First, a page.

So I used every colour of the spectrum in the artwork and each of the twelve songs is written in each of the twelve different musical keys. One for the nerds, I know, but it gets across the message, as well as the vibrancy of the music.
Which is your favorite track on the album and why?
Rainfall is a real banger but for sheer scale and emotion I would say the song that I originally titled “I AM” is my favourite. I wanted to write a song about the immeasurable majesty of God, but the problem is that anything immeasurable is impossible to describe or label. Even the answers God gave Moses, when he asked for a label, were vague (“I AM” - ‘am’ being a form of the verb ‘to be’; and YHWH, which, if you say it, is simply a breath in and a breath out). So I set out to paint a picture of God’s ‘being’ and ‘breath’ in creation, like the psalmists did when they described God in the sunrise, the stars and the mountains. I gave the song a huge sound with a pulsing synth bass, made the song longer than the rest and sat it in the centre of the album.
Though what I really love about it is what everyone else brought to it. Jenni, a lifelong friend, does an incredible job with the vocals, and Josh Hall upped the scale with his guitars, but when my buddy Nourhe starts his violin solo and the children from the children’s home start reading out the “I AM” Bible verses it deeply moves me.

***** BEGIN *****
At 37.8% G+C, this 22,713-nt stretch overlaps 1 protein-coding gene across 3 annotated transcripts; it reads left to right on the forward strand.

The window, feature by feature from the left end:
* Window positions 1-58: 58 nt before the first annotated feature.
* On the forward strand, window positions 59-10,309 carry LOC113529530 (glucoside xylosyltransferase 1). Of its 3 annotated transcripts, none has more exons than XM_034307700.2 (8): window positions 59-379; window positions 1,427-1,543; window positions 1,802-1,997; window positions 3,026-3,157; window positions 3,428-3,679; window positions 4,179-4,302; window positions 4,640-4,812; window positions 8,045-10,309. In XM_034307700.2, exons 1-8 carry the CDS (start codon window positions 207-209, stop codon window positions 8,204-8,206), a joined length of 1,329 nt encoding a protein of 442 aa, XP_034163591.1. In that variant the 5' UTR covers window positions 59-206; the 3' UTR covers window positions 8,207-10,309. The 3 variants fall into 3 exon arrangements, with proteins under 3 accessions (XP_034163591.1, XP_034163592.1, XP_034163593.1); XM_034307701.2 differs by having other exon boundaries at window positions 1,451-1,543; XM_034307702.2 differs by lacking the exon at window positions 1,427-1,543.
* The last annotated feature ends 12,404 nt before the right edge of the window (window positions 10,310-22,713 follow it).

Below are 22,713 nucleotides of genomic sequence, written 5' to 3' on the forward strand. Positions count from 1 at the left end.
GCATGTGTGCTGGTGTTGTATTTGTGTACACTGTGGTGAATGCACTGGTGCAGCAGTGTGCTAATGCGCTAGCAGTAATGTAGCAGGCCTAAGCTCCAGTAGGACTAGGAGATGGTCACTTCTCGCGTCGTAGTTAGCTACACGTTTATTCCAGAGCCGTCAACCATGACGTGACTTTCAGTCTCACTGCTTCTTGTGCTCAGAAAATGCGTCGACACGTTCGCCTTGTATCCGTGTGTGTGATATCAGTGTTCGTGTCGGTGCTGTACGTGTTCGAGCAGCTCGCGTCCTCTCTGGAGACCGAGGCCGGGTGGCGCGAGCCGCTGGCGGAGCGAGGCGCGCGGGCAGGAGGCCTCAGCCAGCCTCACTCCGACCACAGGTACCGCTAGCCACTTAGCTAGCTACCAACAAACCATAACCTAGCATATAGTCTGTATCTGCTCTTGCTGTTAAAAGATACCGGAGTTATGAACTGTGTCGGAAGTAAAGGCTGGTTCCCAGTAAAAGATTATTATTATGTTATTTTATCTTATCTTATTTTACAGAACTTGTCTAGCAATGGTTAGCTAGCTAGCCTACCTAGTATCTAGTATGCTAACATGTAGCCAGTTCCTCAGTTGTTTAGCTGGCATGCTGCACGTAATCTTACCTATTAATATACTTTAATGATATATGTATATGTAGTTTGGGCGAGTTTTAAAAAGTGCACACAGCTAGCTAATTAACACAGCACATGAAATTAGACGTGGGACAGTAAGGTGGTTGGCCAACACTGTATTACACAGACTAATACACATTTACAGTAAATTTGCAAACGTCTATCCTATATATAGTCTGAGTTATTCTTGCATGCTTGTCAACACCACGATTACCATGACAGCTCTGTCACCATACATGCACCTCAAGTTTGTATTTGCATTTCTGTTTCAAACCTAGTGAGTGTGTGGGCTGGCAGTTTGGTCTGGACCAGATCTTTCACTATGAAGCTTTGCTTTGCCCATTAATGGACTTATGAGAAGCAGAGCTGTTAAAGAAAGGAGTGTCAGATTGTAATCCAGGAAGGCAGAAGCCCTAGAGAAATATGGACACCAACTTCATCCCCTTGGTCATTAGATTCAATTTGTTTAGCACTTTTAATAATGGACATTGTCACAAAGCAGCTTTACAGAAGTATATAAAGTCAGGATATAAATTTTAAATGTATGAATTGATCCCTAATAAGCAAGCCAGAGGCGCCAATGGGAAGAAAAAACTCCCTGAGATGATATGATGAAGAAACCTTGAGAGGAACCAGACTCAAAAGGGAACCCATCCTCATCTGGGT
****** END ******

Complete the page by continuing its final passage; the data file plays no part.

I renamed the song Untitled because I felt like a song about our ineffable God couldn’t be given a title. Also I wanted to confuse my publisher.
Last year you moved to India - what made you decide to do that, and tell us about the work you're doing over there?
In 2015 I was touring with Hillsong across India. We did events in the northeast where tens of thousands came together and sang and worshipped with us. That was insane. Then we did a fundraiser concert for Bethesda Life Centre children’s home in the state of Goa. I remember pulling up in the tour bus outside the senior boys home and seeing them in their Sunday best, smiling from ear to ear. I felt so full of life meeting them and seeing where they studied, played and slept and what they ate. They felt like my brothers.